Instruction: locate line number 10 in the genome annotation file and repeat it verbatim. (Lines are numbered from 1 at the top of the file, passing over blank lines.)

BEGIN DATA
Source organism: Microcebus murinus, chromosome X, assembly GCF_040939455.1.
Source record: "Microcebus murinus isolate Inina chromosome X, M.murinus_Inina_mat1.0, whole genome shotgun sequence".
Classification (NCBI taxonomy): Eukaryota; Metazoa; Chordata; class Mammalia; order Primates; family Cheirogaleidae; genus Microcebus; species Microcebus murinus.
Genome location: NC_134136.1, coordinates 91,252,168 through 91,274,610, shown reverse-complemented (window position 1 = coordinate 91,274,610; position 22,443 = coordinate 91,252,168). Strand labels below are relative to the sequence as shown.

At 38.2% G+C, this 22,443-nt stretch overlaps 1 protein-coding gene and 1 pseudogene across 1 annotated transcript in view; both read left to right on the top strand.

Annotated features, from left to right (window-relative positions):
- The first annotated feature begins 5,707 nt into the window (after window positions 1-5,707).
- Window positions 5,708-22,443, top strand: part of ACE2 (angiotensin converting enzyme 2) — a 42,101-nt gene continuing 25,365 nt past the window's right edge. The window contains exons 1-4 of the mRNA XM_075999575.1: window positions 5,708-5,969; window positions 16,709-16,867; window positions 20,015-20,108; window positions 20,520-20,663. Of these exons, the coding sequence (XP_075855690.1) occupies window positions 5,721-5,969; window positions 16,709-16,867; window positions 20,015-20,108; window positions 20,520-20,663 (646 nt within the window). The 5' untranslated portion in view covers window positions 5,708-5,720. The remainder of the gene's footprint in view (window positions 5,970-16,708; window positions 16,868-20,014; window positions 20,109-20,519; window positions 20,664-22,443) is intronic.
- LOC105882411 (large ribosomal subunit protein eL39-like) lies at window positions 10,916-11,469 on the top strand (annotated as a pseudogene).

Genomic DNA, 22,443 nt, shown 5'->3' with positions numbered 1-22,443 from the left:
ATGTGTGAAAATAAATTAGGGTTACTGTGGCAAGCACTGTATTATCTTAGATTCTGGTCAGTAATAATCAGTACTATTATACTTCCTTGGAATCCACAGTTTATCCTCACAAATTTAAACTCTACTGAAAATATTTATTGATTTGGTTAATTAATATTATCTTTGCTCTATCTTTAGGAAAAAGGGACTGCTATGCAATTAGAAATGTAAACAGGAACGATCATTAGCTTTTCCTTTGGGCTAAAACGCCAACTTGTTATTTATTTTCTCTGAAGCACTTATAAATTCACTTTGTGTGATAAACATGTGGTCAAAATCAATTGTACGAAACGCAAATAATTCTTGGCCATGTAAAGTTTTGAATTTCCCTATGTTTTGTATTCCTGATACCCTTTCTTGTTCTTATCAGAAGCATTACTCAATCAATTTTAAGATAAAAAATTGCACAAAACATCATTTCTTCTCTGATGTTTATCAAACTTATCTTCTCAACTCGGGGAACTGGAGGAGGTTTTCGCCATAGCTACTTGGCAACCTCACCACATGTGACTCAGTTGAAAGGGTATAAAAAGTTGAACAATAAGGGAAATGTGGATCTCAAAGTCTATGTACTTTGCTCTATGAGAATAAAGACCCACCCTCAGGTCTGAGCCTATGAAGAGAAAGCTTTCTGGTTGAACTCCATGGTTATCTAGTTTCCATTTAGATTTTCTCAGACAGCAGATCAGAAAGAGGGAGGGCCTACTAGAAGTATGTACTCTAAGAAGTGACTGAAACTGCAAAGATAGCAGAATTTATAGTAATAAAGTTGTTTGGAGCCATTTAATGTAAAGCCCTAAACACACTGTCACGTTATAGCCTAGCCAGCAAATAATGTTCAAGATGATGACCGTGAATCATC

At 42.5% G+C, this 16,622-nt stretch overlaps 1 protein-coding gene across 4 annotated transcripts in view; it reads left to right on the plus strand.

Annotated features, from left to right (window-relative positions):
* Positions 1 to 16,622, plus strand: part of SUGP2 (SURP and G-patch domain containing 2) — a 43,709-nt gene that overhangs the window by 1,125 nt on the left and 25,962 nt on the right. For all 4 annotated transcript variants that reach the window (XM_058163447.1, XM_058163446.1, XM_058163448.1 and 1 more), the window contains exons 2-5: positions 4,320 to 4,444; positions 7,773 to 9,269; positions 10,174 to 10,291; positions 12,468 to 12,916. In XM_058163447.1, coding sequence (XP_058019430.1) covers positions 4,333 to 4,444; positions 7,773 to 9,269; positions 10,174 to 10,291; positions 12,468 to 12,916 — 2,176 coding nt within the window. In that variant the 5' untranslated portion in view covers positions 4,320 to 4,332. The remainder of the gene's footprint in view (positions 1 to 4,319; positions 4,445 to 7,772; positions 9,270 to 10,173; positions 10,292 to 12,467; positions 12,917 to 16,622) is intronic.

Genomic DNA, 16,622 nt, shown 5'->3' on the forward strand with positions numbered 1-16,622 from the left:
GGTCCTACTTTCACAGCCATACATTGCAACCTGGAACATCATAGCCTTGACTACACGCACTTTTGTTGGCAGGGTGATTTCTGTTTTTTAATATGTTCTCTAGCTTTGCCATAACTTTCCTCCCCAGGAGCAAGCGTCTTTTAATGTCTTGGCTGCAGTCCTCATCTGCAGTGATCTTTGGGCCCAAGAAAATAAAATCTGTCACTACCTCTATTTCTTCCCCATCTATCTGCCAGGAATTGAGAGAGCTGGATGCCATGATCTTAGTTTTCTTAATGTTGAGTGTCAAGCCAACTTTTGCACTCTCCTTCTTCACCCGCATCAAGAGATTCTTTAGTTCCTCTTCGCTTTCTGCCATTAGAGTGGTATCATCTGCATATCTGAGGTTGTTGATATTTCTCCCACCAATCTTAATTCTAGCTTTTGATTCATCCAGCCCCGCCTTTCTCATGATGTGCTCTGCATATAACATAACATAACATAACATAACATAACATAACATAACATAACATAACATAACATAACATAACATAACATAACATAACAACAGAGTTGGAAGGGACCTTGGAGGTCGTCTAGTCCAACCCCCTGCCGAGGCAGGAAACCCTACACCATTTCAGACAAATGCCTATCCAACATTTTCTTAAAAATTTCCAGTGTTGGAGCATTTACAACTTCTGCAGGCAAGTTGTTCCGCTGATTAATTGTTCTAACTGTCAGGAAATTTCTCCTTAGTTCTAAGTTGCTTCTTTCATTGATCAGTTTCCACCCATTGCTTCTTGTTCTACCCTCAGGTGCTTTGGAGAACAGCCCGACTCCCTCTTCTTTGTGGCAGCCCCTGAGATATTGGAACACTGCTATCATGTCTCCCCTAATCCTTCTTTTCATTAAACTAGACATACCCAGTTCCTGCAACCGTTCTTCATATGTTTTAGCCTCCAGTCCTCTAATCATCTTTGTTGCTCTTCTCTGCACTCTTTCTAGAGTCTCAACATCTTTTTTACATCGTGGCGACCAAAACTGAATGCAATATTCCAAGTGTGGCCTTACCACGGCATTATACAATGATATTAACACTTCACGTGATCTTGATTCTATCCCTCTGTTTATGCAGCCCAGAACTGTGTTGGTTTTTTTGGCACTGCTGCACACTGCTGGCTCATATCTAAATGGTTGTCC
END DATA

Genomic DNA, 22,443 nt, shown 5'->3' with positions numbered 1-22,443 from the left: